Slavery, as a public question, from the time the Government was established up to 1860, entered into almost every political contest. The States of the Union in which slavery existed continually feared their rights would be encroached upon, and to allay such fears and maintain peace, various compromise measures were passed. These only served for a little while, and were never entirely satisfactory to either party interested. That known as the "Missouri Compromise" seemed to come nearer a solution of the difficulty than any other, and was the most satisfactory to the Northern States, and seemed, for a time, also, to satisfy the South. By the terms of that compromise slavery was confined south of an imaginary line known as the Mason and Dixon Line. The rapid growth of the North, and the formation of new States without slavery, alarmed the Southern people, who feared the loss of power. Then came the repeal of the "Missouri Compromise," the adoption of the Kansas-Nebraska bill, and the question of the introduction of the slaves into the Territories. The Republican party, formed for the purpose of preventing any further extension of slavery, was regarded as a menace by the South, and threats of secession were made in the event of that party coming into power. In the Presidential campaign of 1860, the Republicans, with Abraham Lincoln as their leader, presented a solid front, while the Democracy was divided, presenting Stephen A. Douglas as a candidate for the Presidency, representing the Northern wing of the party, and John C. Breckenridge, of Kentucky, representing the Southern wing. John Bell, of Tennessee, was also a candidate, receiving his nomination from the Union party, composed principally of those formerly affiliating with the American, or Know-Nothing. The election of Lincoln was almost a foregone conclusion. While it was known that there were many hot-headed men in the South willing to plunge the country into civil war, few persons realized the danger, or for a moment believed that the threats of the Southern people would be carried into execution. Little was known of the preparations being made in the South for the event sure to follow the election of Lincoln. When the result of the general election was known, and months before the inauguration of Lincoln as President, South Carolina and other States passed ordinances of secession, and preparations were made to resist any force that would be sent against them, as well as to obtain possession of any property belonging to the General Government within the limits of their States. At Charleston, S. C., two forts were in the possession of the United States authorities, Fts. Moultrie and Sumter. The former was was abandoned, the troops being moved to the latter. Early in April, 1861, the authorities of South Carolina demanded their surrender, and being refused, erected fortifications upon the mainland for the purpose of bombardment. No attempt was made to prevent them, and when completed, another demand was made, with threats of opening fire upon the fort in case of refusal. In Ft. Sumter was Maj. Anderson and a gallant band of loyal men, with provisions to last but a short time. To the demand to surrender a refusal was sent, and on the morning of April 12, 1861, the rebels commenced the attack by opening fire upon the fort. The fire was retuned by the brave commander of the fort, but on the 14th he was compelled to lower his flag and yield to the rebels.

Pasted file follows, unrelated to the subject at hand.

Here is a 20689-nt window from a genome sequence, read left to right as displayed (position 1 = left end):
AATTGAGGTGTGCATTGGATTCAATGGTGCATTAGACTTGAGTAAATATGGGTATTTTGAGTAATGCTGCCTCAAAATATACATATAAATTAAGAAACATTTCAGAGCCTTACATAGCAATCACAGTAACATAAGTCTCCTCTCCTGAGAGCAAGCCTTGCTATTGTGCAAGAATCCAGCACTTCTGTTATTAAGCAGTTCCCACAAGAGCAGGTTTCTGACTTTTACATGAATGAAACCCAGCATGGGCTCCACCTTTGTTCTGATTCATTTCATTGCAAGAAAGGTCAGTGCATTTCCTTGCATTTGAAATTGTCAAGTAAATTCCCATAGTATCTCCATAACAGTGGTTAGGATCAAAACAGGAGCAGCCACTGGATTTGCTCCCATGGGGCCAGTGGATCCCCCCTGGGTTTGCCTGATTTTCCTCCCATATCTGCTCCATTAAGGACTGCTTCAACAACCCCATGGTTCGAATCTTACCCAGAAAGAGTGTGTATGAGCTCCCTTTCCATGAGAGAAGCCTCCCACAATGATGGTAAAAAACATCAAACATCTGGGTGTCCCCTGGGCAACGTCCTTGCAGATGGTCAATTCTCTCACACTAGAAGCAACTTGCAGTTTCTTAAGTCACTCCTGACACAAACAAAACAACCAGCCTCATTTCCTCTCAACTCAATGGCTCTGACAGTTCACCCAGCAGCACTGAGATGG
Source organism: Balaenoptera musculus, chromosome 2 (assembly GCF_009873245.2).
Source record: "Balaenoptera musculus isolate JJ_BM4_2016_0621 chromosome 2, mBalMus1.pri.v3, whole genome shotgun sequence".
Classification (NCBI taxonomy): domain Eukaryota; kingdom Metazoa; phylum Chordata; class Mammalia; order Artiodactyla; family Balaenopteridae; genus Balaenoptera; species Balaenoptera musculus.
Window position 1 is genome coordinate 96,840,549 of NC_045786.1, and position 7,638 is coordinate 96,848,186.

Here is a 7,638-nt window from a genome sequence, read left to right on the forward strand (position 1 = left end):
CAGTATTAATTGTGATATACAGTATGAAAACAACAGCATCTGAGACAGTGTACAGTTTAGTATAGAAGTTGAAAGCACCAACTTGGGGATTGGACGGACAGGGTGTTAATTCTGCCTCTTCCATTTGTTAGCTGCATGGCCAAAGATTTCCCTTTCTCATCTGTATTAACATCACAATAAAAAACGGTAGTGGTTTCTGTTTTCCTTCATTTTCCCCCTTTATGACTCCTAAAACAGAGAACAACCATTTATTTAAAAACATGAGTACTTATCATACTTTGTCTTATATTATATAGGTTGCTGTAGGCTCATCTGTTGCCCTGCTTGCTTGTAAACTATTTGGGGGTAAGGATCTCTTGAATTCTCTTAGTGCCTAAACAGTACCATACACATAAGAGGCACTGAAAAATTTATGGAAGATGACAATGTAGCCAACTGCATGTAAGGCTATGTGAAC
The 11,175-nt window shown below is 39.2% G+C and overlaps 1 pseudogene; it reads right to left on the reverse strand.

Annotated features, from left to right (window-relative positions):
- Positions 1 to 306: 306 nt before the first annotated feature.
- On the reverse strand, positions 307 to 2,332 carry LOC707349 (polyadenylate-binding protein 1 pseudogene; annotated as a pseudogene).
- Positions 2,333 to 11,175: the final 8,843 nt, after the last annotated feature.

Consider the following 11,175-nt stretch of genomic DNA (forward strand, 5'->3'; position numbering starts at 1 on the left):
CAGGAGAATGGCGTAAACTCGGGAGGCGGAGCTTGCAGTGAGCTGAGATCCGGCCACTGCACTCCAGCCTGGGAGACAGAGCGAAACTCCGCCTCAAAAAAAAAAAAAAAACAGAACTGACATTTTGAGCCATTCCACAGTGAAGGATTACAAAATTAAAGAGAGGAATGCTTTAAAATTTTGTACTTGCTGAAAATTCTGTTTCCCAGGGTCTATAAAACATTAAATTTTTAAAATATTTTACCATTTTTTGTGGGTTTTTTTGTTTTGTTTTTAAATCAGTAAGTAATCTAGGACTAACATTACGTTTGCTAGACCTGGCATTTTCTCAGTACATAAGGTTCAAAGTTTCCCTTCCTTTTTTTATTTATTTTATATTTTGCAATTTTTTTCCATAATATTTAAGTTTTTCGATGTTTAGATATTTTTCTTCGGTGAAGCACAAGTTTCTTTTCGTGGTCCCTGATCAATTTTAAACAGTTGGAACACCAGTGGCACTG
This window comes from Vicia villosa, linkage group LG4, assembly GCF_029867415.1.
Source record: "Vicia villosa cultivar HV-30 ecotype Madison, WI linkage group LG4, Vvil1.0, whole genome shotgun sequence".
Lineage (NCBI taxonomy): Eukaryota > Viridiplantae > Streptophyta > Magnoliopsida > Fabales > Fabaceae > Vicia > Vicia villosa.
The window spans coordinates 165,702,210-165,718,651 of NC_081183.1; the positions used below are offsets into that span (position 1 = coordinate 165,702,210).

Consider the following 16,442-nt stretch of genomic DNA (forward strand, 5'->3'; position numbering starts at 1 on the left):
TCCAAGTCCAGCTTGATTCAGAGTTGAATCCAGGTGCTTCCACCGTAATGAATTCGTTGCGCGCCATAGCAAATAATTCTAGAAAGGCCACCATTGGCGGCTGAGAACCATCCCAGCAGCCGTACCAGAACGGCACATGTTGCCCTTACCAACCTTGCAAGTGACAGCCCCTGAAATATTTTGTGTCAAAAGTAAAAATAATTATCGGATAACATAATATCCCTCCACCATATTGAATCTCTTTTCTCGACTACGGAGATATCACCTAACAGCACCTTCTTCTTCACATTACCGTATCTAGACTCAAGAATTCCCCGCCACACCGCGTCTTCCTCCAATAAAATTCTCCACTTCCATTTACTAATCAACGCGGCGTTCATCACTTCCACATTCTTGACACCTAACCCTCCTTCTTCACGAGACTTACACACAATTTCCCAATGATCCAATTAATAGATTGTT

The first gun fired upon Ft. Sumter reverberated throughout the whole length and breadth of the land, and was more of a call to arms than the proclamation of President Lincoln for 75,000 men, which immediately followed. There was no lack of response to this call among the Northern States, and no State more enthusiastically and patriotically responded than the State of Iowa. Men and money were offered without reserve. Volunteers came from all vocations in life, and offered up their lives on the altar of their country. Patriotism was dominant in every heart. Party lines were ignored, and political conflicts were forgotten, and all formed themselves together for the preservation of the Union. The proclamation of Abraham Lincoln was issued on the 15th day of April, 1861, and two days afterwards Gov. Kirkwood issued his proclamation calling for the men of Iowa to offer their services to the Union.